3. Is your novel ‘finished’?
    Really finished? ‘Finished’ does not mean 90k words rattled out at breakneck speed. For the purposes of submission, it means checked, polished, left to gestate, read aloud, beta read by colleagues and well presented. Competition for agents and publishers is tough, and your work need to be as good as it can be.
  4. Do you have a tagline, pitch and synopsis?
    Your tagline, pitch and synopsis are the business cards for your novel. But I’m an artist, not a business person, I hear you exclaim. Submission of a novel is where your art becomes business, in part. Your aim in submitting your novel is that it will sell, and that is business. You need to be able to talk and write confidently about your work in condensed form.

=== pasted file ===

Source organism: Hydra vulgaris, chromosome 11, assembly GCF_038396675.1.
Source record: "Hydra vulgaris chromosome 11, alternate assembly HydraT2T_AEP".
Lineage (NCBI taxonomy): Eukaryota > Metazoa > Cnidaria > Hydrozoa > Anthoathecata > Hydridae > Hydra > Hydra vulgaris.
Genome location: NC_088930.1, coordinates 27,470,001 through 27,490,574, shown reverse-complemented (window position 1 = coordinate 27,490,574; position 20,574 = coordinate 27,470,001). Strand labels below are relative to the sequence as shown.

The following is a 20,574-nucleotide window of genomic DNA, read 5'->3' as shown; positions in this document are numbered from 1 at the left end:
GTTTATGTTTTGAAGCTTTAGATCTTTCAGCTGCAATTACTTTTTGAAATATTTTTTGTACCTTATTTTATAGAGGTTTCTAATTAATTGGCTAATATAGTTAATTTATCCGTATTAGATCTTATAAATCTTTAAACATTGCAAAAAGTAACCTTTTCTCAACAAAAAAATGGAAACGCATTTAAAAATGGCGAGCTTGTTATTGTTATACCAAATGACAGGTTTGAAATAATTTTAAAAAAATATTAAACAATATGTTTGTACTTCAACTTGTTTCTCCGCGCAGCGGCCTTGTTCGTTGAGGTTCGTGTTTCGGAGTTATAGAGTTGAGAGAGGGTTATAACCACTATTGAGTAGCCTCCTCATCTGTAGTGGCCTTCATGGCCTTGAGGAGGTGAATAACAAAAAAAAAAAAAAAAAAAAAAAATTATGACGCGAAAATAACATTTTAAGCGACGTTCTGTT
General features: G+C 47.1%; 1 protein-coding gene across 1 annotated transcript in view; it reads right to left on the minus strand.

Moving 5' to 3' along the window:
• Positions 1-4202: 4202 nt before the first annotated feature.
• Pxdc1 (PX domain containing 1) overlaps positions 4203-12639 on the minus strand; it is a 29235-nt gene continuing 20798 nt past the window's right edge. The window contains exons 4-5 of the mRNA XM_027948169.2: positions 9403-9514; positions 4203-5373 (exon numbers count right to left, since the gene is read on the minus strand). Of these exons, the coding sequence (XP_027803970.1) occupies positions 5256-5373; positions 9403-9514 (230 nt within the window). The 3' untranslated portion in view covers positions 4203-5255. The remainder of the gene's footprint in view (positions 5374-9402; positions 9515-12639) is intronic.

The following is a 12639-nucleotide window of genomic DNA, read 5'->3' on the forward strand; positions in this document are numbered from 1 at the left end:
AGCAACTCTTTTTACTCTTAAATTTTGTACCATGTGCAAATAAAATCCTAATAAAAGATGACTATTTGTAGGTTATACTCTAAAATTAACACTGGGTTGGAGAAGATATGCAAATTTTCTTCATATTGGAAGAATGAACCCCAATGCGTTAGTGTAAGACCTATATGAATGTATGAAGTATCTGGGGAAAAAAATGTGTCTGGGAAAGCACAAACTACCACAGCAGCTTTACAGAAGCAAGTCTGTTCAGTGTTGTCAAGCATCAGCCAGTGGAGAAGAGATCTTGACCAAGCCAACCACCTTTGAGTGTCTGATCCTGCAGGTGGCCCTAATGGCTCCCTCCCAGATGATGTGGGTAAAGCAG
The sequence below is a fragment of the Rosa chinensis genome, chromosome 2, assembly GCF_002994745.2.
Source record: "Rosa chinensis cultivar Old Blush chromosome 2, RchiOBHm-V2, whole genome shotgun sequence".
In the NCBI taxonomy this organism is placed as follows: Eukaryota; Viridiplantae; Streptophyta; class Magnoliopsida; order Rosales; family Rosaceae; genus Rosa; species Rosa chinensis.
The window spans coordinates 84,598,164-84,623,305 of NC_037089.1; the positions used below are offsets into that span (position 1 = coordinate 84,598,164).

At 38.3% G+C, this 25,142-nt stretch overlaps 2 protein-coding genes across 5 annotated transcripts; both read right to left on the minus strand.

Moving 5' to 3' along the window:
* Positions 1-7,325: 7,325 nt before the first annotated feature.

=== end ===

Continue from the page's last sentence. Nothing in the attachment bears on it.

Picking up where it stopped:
Tagline – one or two hard hitting sentences that contain the hook of your novel
    Pitch – a short paragraph that describes the whole of your novel
    Synopsis – one or two A4 pages that describe the story
    If you don’t feel confident speaking about your novel now is the time to identify keywords. What is your novel about? Narrow it down to three keywords. Perfect Ten’s keywords are revenge, retribution and recovery. If you have these words in your mind, it isn’t too difficult to put them in a sentence when you are tongue tied.  These words also make perfect social networking hashtags when you get to the stage of publicising your novel.
  5. Do you have an approach letter that really sells you and your work?
    Your approach letter needs to be business-like and explain any writing credits or previous publications, the pitch and tagline and why you are writing this book.
  6. Have you researched which agents you will submit to?